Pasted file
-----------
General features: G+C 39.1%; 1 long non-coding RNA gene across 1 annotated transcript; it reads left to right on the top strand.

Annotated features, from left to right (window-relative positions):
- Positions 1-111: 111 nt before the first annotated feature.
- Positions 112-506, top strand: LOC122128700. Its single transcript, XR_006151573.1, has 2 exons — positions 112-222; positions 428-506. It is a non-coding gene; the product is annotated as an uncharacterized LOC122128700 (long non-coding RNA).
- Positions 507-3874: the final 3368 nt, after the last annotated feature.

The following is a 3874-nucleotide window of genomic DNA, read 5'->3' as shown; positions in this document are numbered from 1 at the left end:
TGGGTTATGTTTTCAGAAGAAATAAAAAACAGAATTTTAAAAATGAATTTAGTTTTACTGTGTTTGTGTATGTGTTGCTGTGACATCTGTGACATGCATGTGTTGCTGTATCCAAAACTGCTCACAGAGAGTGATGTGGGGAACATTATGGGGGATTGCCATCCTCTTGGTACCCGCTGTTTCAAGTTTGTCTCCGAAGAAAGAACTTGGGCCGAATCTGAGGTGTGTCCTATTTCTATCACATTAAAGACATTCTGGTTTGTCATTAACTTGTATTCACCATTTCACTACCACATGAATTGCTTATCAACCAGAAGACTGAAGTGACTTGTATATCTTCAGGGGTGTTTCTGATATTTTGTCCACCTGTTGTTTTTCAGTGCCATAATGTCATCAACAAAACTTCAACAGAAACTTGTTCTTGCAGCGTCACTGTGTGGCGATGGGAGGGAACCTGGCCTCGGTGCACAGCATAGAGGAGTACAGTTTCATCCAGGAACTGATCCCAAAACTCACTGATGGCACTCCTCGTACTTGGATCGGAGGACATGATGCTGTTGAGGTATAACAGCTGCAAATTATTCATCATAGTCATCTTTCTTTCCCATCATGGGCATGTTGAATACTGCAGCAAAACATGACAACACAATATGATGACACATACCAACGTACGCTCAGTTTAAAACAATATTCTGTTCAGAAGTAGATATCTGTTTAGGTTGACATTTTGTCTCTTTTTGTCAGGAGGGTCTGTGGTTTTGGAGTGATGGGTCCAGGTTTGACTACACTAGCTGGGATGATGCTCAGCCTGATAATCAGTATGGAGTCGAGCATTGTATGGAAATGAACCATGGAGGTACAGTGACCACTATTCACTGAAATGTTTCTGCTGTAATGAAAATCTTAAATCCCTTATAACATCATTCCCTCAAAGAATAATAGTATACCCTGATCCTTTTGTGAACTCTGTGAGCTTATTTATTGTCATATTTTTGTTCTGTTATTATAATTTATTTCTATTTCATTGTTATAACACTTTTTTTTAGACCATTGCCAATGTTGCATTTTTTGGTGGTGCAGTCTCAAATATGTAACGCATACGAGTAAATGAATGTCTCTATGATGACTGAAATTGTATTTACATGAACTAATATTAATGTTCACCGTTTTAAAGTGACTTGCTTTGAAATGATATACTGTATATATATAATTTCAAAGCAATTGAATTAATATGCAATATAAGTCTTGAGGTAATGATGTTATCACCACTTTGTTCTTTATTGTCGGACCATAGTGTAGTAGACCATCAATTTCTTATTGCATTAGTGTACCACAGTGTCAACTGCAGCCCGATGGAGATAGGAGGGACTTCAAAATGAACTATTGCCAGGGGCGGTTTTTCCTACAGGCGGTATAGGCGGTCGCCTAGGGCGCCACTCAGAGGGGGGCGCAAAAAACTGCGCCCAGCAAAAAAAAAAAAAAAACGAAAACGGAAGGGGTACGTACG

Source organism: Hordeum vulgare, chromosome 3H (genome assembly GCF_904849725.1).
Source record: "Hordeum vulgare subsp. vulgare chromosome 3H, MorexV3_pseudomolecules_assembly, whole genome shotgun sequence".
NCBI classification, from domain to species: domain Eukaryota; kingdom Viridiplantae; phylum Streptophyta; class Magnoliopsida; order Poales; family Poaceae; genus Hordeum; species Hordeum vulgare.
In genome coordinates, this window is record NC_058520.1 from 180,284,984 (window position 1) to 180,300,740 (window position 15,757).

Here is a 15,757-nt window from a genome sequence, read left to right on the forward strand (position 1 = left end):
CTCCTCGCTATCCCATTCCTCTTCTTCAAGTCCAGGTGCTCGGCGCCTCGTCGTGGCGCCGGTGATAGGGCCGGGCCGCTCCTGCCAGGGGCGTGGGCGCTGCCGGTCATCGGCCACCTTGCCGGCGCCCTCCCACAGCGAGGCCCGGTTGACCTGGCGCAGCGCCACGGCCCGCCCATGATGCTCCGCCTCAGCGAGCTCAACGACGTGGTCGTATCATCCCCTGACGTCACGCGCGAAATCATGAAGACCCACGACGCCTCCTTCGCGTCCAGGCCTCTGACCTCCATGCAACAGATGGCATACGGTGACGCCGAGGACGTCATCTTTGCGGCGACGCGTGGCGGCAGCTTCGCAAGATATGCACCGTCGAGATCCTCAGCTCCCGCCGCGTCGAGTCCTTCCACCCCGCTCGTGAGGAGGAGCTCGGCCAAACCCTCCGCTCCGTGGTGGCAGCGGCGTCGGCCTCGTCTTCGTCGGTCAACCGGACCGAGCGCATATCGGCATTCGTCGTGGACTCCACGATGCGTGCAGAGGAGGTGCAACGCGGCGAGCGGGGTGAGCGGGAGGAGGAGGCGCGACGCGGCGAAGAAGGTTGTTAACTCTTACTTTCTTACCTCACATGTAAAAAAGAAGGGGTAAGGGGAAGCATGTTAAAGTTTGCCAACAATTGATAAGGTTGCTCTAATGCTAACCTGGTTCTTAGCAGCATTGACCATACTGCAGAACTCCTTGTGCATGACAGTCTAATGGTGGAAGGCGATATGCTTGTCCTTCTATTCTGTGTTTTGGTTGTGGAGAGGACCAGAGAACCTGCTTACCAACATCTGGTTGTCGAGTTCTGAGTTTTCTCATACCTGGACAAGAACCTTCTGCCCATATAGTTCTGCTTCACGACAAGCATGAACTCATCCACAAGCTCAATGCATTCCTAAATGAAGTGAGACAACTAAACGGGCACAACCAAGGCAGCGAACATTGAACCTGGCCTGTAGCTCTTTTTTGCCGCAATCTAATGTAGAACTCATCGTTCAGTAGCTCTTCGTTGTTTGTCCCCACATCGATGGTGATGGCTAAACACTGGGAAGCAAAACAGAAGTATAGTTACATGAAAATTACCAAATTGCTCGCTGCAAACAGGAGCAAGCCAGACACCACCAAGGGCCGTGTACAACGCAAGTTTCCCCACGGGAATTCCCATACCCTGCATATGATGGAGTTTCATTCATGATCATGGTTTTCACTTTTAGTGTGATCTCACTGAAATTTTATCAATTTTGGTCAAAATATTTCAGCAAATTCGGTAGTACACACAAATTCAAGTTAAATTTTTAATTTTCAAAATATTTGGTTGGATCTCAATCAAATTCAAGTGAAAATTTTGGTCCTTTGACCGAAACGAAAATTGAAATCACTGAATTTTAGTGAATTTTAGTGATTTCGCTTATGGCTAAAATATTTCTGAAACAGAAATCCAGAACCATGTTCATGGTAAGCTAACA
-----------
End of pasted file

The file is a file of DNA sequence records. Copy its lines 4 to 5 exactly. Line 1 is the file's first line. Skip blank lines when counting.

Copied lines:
- Positions 112-506, top strand: LOC122128700. Its single transcript, XR_006151573.1, has 2 exons — positions 112-222; positions 428-506. It is a non-coding gene; the product is annotated as an uncharacterized LOC122128700 (long non-coding RNA).
- Positions 507-3874: the final 3368 nt, after the last annotated feature.